Surgery Case # 1 -- Surgery "Guinea Pig" has Quick Recovery After Using EFT
Chrissie Hardisty's friend Pat (whose name has been changed to protect privacy) was diagnosed with a prolapsed bladder and was told she'd be put on a three-month waiting list for surgery.
But two weeks after her appointment with the specialist, the hospital called offering her an opportunity to be one of four guinea pigs for a pioneering surgery ... in just four days time. She and the other three women would have the surgery on the same day.
She was also told that she would not be put under general anesthetic, but just given a spinal epidural. She was dreading that part. Pat told Chrissie how frightened she was and Chrissie told her to tap (do EFT) for the next four days before the surgery.
Pat met the other three women at the hospital and they were all very afraid. Pat was cool and calm ... she had slept like a log ... she was the only one who watched TV all morning before her afternoon surgery. The other women were all given a pre-operation medication ... but the nurse said to Pat, "You don't need it you are so calm."
When she went into the operating room, they didn't give her an epidural but only gave her a local anesthetic because she was so calm. Pat said it was so easy, and she could feel nothing. Although her hospital stay was expected to be 10 days, Pat went home just 48 hours after her surgery. She made a complete recovery in three weeks.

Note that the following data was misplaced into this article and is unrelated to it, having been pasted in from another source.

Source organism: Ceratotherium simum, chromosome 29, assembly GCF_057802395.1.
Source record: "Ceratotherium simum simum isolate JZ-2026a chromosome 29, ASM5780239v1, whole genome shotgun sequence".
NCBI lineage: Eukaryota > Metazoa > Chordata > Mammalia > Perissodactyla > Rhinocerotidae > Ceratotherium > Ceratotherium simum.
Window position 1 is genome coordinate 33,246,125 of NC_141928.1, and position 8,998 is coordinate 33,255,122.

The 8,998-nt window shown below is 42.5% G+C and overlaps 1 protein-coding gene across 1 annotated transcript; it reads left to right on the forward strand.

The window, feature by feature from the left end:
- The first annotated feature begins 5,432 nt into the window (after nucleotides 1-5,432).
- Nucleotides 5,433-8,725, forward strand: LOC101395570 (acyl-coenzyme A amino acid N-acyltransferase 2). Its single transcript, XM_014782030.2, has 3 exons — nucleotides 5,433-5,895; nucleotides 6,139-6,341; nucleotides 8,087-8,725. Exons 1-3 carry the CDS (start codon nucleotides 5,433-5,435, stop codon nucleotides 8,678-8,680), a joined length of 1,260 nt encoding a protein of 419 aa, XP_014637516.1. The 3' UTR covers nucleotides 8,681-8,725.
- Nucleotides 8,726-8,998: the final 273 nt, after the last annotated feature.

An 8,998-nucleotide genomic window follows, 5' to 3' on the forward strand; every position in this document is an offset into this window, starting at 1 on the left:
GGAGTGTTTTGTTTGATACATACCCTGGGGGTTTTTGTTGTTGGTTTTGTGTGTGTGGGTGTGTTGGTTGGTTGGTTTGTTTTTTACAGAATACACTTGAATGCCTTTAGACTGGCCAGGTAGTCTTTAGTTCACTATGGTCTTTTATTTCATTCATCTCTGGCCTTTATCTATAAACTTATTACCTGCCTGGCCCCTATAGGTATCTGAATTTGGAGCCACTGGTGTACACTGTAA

Surgery Case #2 -- Even the Needles Were Painless After Doing EFT
Lisa Cox, an EFT practitioner, spoke with her client Jane (name changed for privacy reasons) who was suddenly called into the hospital for surgery on her feet.
Jane had never had a calm experience in a hospital and just thinking about the operation was so distressing that she was actually sweating. On a 10-point scale, Jane's distress was at a 10.
Lisa had Jane imagine every step of the hospital excursion, from being admitted ... to the anesthetic ... to going under ... to waking up after the operation. At each point, Jane's distress was at a 10 but after a few minutes of EFT, she felt calm. At the end of her appointment, she was relaxed and no longer afraid to have the surgery.
Jane called Lisa a few days later. She said the surgery went well ... even the needles were relatively painless ... she never became afraid. Normally when Jane would be in post-op, she would become cold and sick but that didn't happen after doing EFT work.
More on EFT
Please note that in addition to eliminating surgery-related anxiety, EFT has been a consistently effective healing tool for hundreds of other physical, mental and emotional ailments. For more information, you can explore the EFT Web site and its numerous success stories regarding fears, phobias, emotional traumas and physical ailments.
Please consult qualified health professionals before putting EFT into practice for yourself or others.
Christine Wheeler is an EFT Practitioner and freelance natural health writer. Christine and Dr. Carolyn Dean co-authored IBS for Dummies (Wiley Publishing) where they present EFT as one of the natural treatments options for people with irritable bowel syndrome.